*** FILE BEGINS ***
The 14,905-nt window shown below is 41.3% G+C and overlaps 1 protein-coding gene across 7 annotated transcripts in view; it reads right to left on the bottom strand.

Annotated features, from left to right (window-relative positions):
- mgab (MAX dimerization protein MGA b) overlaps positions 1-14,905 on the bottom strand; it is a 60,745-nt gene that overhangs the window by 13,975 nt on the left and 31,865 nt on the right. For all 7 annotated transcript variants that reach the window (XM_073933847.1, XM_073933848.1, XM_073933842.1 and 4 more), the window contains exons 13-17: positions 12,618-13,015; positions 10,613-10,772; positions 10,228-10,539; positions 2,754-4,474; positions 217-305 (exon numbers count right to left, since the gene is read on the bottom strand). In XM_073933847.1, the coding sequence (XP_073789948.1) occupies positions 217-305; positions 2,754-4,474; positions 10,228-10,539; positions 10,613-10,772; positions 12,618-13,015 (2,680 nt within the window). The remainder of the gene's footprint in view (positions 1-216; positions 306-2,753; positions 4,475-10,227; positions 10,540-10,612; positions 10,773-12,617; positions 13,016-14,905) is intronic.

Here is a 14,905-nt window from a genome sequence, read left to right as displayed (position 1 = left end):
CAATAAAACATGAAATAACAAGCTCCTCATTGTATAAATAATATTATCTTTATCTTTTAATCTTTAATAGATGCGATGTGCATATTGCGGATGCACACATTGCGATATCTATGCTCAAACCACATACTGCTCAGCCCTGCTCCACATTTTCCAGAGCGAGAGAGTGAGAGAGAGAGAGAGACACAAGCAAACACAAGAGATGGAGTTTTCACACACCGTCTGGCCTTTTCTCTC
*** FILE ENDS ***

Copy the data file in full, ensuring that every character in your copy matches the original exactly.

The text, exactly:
The 14,905-nt window shown below is 41.3% G+C and overlaps 1 protein-coding gene across 7 annotated transcripts in view; it reads right to left on the bottom strand.

Annotated features, from left to right (window-relative positions):
- mgab (MAX dimerization protein MGA b) overlaps positions 1-14,905 on the bottom strand; it is a 60,745-nt gene that overhangs the window by 13,975 nt on the left and 31,865 nt on the right. For all 7 annotated transcript variants that reach the window (XM_073933847.1, XM_073933848.1, XM_073933842.1 and 4 more), the window contains exons 13-17: positions 12,618-13,015; positions 10,613-10,772; positions 10,228-10,539; positions 2,754-4,474; positions 217-305 (exon numbers count right to left, since the gene is read on the bottom strand). In XM_073933847.1, the coding sequence (XP_073789948.1) occupies positions 217-305; positions 2,754-4,474; positions 10,228-10,539; positions 10,613-10,772; positions 12,618-13,015 (2,680 nt within the window). The remainder of the gene's footprint in view (positions 1-216; positions 306-2,753; positions 4,475-10,227; positions 10,540-10,612; positions 10,773-12,617; positions 13,016-14,905) is intronic.

Here is a 14,905-nt window from a genome sequence, read left to right as displayed (position 1 = left end):
CAATAAAACATGAAATAACAAGCTCCTCATTGTATAAATAATATTATCTTTATCTTTTAATCTTTAATAGATGCGATGTGCATATTGCGGATGCACACATTGCGATATCTATGCTCAAACCACATACTGCTCAGCCCTGCTCCACATTTTCCAGAGCGAGAGAGTGAGAGAGAGAGAGAGACACAAGCAAACACAAGAGATGGAGTTTTCACACACCGTCTGGCCTTTTCTCTC